Of course, perhaps if there was some counselor or authority that I could have repected at school, maybe then I would have listened. But finding someone to mesh with my mentality would have been difficult and would have required a lot of thought, care, and time on their part. And in my general experience, most counselors seem to get pretty burned out after 5+ years of dealing with unruly children and they then revert to not trying much and just occupying a desk chair. Most of my high school's faculty was like that. Most had had the same position for the last 20 years.


It’s funny, in 1994 the most popular Usenet channel for me was alt.destroy.the.earth (second was alt.food.tacobell). People just theorizing about blowing stuff up as thought experiments. I was a minor so what is the appropriate action from the school if they had some tool like this back then?

It’s hard to tell what’s dangerous speech vs kids exploring the world and stretching their brains. The gifted class loves the anarchist cookbook because it was weird stuff.

We need to figure out what sensitivity and specificity we want for these types of surveillance. I think there are some who think knocking on 1000 doors to prevent one shooting is acceptable.


> You can have zero tolerance for bullying and harassment, without 100 surveillance

You absolutely, positively, cannot have that. Bullying is an all day every day thing with children. Especially boys. The only way you prevent it all the time is to never leave boys alone in a group with no monitoring or supervision.

Edit: If you are downvoting or disagreeing with this, you are part of the absurdly unreasonable expectations we have for our children. Especially boys. And are likely part of the reason 1 in 6 boys are diagnosed with ADHD for not meeting these insane ideals.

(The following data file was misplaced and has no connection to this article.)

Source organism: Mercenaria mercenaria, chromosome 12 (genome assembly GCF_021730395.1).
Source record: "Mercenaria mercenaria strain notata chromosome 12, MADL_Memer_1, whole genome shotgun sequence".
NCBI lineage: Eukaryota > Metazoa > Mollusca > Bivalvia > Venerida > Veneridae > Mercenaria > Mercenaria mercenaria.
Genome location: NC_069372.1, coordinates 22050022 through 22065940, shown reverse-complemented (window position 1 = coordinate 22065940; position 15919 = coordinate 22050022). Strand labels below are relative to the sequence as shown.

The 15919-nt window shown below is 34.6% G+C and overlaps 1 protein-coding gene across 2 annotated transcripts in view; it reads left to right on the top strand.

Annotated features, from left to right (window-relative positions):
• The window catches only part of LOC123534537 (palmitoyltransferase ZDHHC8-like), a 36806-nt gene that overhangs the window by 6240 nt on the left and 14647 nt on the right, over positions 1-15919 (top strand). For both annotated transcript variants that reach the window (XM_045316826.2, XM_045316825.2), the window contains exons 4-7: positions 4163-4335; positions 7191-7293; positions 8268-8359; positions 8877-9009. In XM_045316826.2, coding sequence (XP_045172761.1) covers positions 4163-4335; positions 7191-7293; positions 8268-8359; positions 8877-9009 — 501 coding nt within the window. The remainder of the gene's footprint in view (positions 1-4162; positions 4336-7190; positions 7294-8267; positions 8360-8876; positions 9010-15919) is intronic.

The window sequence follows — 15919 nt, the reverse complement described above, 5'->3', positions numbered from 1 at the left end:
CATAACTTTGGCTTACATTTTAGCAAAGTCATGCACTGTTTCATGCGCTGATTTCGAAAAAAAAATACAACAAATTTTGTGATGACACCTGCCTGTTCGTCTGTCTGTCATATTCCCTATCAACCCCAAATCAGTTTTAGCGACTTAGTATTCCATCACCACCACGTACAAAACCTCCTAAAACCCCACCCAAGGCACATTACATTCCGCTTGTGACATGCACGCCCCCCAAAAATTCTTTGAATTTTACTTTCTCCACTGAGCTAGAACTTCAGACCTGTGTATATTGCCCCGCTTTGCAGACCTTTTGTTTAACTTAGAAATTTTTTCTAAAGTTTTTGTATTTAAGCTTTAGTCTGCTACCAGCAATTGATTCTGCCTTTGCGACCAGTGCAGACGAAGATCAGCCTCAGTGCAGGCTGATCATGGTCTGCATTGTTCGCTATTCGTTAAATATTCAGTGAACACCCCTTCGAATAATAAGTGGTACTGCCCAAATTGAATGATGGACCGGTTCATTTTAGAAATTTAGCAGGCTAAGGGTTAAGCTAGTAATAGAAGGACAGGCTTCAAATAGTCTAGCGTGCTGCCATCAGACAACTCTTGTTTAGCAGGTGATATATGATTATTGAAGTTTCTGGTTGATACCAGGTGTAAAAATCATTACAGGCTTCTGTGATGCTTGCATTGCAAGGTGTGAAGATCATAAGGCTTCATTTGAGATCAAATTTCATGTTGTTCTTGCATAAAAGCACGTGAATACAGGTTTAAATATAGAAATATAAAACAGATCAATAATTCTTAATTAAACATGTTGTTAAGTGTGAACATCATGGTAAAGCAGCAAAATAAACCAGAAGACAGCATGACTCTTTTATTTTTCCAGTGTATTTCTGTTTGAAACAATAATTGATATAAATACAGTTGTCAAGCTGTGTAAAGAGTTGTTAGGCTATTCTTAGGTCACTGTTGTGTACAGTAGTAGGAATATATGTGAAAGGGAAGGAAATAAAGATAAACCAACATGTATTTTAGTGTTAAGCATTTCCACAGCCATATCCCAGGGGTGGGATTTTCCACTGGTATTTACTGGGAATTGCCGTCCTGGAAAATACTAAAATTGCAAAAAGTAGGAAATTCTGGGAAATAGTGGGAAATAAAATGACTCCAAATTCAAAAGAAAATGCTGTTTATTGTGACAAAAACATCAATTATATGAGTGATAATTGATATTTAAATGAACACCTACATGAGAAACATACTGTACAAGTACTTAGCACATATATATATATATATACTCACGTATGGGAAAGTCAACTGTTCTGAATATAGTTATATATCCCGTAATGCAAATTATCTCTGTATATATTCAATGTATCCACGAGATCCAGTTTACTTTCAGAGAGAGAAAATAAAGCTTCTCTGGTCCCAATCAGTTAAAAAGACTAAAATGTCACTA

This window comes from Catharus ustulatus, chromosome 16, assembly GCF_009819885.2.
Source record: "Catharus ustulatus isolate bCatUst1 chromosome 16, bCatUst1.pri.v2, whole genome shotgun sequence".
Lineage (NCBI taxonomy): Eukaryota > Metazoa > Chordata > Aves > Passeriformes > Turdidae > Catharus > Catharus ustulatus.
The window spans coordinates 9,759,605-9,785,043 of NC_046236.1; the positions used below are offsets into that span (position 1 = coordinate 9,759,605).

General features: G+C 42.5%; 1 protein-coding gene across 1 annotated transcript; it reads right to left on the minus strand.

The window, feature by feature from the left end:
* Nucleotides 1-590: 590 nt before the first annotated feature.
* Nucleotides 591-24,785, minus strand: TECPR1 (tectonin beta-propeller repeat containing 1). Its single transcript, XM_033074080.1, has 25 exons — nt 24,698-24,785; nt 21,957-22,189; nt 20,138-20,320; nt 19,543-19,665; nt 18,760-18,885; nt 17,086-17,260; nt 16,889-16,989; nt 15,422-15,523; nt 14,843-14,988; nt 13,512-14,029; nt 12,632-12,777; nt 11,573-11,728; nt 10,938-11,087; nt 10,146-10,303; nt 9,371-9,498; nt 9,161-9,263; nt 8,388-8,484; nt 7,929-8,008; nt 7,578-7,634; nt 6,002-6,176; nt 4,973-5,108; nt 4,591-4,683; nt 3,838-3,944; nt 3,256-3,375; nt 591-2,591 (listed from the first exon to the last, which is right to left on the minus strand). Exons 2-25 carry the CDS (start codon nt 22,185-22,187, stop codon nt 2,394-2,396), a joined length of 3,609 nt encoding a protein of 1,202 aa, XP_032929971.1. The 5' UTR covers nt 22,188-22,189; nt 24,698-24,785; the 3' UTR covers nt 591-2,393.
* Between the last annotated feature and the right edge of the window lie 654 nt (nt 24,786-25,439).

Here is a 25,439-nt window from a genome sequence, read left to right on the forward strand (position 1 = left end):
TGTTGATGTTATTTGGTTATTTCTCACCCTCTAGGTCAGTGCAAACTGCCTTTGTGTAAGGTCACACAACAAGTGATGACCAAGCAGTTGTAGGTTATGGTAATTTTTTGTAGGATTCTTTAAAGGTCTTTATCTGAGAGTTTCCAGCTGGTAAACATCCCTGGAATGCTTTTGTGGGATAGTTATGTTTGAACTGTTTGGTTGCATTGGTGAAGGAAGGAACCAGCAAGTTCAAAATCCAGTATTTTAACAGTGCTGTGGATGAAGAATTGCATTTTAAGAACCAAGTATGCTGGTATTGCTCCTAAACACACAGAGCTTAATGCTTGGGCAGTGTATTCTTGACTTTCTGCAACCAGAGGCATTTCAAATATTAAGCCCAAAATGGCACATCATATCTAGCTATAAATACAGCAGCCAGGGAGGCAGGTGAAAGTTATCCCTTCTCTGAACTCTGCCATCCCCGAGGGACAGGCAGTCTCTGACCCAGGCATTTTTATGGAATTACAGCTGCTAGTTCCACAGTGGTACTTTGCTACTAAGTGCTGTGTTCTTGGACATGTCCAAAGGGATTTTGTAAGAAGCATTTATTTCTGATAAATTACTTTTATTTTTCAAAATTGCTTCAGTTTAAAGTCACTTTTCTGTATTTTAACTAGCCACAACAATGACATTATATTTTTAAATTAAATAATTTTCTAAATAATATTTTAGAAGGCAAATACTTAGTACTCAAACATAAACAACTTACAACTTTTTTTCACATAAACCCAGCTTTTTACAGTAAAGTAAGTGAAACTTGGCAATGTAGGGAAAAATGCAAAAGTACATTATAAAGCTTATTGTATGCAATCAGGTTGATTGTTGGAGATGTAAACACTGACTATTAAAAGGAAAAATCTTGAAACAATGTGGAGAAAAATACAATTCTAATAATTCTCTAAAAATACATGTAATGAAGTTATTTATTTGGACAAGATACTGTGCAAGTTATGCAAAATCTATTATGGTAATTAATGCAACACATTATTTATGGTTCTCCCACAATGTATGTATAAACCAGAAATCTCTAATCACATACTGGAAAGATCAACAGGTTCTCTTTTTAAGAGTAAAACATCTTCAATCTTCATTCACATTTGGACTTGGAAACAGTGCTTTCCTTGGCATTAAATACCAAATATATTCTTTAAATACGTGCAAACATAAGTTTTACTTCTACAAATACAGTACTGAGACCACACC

>Bullying is an all day every day thing with children.

Kids tease each other, they call each other names, they occasionally get into fist-fights, but that's not necessarily bullying. Bullying is systematic and targeted harassment; it is entirely right and proper that we should not tolerate it.

If a kid is a bully, he's an asshole. He shouldn't necessarily be expelled or even necessarily suspended, but someone needs to make it crystal clear to him that his behaviour is unacceptable and will not be tolerated, otherwise he'll grow up to be an asshole and raise his kids to be assholes.

Don't drag ADHD or insane ideals into this and don't suggest it's some sort of modern mollycoddling. Internet surveillance and helicopter parenting is no substitute for moral leadership and the teaching of values. The idea that kids need constant monitoring is symptomatic of a profound societal cowardice, an abnegation of responsibility for teaching children to be decent human beings.

The solution to bullying isn't constant surveillance of children, it's teaching children how to stand up for themselves and instilling them with a sense of duty to stand up for their peers. It's creating a school community in which bullying isn't something to be swept under the carpet, but something to be fought vigorously. It's leading by example, taking the time to listen to children and treating them with the same respect that you expect them to show others. That's not easy, but it's our duty.